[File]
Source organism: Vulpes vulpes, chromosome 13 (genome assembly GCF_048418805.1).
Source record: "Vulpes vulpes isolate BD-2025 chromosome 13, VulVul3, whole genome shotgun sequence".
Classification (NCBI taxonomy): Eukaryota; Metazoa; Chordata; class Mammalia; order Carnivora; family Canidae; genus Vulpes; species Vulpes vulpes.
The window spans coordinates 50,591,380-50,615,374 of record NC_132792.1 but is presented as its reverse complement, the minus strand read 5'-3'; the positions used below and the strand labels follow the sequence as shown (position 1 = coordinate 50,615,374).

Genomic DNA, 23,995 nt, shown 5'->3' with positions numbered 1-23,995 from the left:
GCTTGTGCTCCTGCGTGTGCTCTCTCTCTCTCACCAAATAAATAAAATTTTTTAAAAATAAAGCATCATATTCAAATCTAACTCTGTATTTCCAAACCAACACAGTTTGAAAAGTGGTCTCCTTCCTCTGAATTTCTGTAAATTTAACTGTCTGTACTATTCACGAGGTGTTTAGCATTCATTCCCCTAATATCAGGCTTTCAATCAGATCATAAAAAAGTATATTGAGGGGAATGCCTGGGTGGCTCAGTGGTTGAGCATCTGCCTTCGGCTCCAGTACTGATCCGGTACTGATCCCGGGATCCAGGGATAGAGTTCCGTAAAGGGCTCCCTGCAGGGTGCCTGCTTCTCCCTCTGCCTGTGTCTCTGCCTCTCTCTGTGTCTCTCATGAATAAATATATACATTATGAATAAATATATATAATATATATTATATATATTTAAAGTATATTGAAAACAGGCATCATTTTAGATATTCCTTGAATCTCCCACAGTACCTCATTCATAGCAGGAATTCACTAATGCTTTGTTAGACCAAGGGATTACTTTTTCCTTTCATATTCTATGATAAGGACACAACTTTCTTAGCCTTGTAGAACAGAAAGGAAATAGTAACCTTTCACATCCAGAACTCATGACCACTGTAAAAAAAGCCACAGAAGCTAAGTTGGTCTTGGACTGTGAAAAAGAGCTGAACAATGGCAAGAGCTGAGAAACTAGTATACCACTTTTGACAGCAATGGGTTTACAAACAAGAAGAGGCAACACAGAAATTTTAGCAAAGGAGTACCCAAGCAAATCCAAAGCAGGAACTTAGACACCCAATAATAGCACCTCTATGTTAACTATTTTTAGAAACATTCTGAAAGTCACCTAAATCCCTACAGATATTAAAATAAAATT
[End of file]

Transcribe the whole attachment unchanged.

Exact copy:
Source organism: Vulpes vulpes, chromosome 13 (genome assembly GCF_048418805.1).
Source record: "Vulpes vulpes isolate BD-2025 chromosome 13, VulVul3, whole genome shotgun sequence".
Classification (NCBI taxonomy): Eukaryota; Metazoa; Chordata; class Mammalia; order Carnivora; family Canidae; genus Vulpes; species Vulpes vulpes.
The window spans coordinates 50,591,380-50,615,374 of record NC_132792.1 but is presented as its reverse complement, the minus strand read 5'-3'; the positions used below and the strand labels follow the sequence as shown (position 1 = coordinate 50,615,374).

Genomic DNA, 23,995 nt, shown 5'->3' with positions numbered 1-23,995 from the left:
GCTTGTGCTCCTGCGTGTGCTCTCTCTCTCTCACCAAATAAATAAAATTTTTTAAAAATAAAGCATCATATTCAAATCTAACTCTGTATTTCCAAACCAACACAGTTTGAAAAGTGGTCTCCTTCCTCTGAATTTCTGTAAATTTAACTGTCTGTACTATTCACGAGGTGTTTAGCATTCATTCCCCTAATATCAGGCTTTCAATCAGATCATAAAAAAGTATATTGAGGGGAATGCCTGGGTGGCTCAGTGGTTGAGCATCTGCCTTCGGCTCCAGTACTGATCCGGTACTGATCCCGGGATCCAGGGATAGAGTTCCGTAAAGGGCTCCCTGCAGGGTGCCTGCTTCTCCCTCTGCCTGTGTCTCTGCCTCTCTCTGTGTCTCTCATGAATAAATATATACATTATGAATAAATATATATAATATATATTATATATATTTAAAGTATATTGAAAACAGGCATCATTTTAGATATTCCTTGAATCTCCCACAGTACCTCATTCATAGCAGGAATTCACTAATGCTTTGTTAGACCAAGGGATTACTTTTTCCTTTCATATTCTATGATAAGGACACAACTTTCTTAGCCTTGTAGAACAGAAAGGAAATAGTAACCTTTCACATCCAGAACTCATGACCACTGTAAAAAAAGCCACAGAAGCTAAGTTGGTCTTGGACTGTGAAAAAGAGCTGAACAATGGCAAGAGCTGAGAAACTAGTATACCACTTTTGACAGCAATGGGTTTACAAACAAGAAGAGGCAACACAGAAATTTTAGCAAAGGAGTACCCAAGCAAATCCAAAGCAGGAACTTAGACACCCAATAATAGCACCTCTATGTTAACTATTTTTAGAAACATTCTGAAAGTCACCTAAATCCCTACAGATATTAAAATAAAATT